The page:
Data Protection: Smart Choices Even In A Smart TV World

 
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“This is an interactive film where you make choices which alter the story. Throughout your viewing, there will be moments where choices will be presented at the bottom of the screen. To select one, just tap on it”. This is the initial banner the viewer sees at the beginning of Bandersnatch, the new episode in the Black Mirror television series, broadcast by the online streaming platform Netflix.

Bandersnatch is one of the many examples of interactive TV, an existent reality in which users interface with increasingly advanced Smart TVs, personal digital assistants and sophisticated applications. Despite the benefits of the seemingly unlimited ability to interact with devices,third-party provider applications and services, risks arising from this digital dialectic must be taken into account, mainly related to user data privacy.

The latest generation of Smart TVs are equipped with a number of interactive features, including an internet connection, voice and facial recognition, motion control, and a personal account creation procedure to make the viewing experience as personalized as possible. Establishing an Internet connection, and enabling these services, starts flow of data from users' devices, with consequent impacts on their privacy.

Through these features, device manufacturers and operators collect a huge amount of data, including users' personal information, services and applications on the individual device, TV location, biometric and voice data. In addition, the use of interactive features also makes it possible to identify users.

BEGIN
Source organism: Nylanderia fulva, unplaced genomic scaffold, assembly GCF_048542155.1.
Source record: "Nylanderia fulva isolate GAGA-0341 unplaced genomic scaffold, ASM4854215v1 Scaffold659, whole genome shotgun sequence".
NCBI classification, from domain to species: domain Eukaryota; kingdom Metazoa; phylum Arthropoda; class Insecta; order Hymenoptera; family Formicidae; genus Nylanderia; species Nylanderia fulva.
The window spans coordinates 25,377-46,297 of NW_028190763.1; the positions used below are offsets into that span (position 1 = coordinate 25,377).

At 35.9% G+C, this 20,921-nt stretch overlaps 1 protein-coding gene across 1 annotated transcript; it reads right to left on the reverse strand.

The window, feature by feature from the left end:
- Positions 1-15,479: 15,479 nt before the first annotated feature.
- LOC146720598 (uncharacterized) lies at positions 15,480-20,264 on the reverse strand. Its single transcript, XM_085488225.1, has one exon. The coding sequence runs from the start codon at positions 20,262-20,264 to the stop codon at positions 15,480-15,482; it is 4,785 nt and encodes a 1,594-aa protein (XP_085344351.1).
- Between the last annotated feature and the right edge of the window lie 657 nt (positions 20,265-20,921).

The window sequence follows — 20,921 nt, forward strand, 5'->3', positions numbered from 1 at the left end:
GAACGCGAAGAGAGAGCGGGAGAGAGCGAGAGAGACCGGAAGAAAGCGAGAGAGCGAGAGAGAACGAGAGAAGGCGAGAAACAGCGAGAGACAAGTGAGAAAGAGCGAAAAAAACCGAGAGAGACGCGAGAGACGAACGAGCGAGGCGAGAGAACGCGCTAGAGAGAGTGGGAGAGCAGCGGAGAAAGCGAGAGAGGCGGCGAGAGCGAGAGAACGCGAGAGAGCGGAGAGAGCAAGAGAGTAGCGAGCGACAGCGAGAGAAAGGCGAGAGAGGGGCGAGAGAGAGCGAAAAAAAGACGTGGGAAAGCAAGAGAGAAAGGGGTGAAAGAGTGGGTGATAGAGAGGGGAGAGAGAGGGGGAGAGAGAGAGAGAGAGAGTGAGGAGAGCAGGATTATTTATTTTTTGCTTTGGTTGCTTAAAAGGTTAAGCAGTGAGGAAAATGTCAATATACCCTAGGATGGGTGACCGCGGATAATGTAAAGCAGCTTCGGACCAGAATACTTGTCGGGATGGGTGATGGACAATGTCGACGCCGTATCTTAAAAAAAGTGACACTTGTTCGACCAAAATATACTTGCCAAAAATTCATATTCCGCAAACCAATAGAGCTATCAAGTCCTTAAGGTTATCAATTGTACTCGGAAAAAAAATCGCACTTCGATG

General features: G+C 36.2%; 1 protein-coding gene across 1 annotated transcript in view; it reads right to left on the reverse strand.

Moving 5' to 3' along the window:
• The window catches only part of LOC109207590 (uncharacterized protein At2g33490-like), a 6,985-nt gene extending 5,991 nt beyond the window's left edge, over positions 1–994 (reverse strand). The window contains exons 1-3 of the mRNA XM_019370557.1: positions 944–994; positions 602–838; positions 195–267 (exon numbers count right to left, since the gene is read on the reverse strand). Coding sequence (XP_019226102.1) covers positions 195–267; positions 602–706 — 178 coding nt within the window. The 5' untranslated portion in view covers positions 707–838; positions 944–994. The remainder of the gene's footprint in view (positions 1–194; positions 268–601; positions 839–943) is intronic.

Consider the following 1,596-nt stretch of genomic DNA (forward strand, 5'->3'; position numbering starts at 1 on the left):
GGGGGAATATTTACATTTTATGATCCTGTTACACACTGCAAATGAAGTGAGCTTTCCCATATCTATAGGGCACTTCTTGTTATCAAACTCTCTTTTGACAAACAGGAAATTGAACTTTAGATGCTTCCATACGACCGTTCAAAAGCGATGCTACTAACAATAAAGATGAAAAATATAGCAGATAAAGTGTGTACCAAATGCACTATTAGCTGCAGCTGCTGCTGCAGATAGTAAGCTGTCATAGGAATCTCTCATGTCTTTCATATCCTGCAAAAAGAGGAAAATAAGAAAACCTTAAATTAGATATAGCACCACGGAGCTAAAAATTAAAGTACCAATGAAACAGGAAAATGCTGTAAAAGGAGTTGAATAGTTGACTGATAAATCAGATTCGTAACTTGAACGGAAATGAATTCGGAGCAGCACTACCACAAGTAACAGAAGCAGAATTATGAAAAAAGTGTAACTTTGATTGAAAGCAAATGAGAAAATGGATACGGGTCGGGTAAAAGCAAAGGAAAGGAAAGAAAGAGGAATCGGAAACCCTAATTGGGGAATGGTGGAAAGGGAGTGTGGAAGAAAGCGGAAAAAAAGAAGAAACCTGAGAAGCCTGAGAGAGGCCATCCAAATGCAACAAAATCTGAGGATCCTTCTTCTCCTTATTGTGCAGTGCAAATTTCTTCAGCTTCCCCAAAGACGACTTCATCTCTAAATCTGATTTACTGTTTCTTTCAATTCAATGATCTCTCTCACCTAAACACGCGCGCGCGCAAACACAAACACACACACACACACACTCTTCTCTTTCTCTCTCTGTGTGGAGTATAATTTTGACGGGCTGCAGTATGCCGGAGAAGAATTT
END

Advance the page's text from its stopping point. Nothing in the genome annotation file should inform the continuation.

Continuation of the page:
Prior to the implementation of European Regulation 679/2016 (“GDPR”), the Italian Privacy Guarantor and other European data protection authorities (e.g. in Germany and the Netherlands) had started to examine the issue, anticipating the possible risks arising from the use of interactive devices, and trying to provide useful guidance for users and manufacturers.

Attempts to buffer such outcomes include Article 25 of GDPR, which establishes the need to operate according to the principle of “privacy by design”. In the digital context there is a strong need to ensure privacy from the design phase of the devices, as it is essential to make a prior assessment of the privacy impact.

Users must always be provided with appropriate information that clearly describes, among other things, the type of data collected, the purposes of processing and how data transfer to third parties is regulated. These third parties, in...

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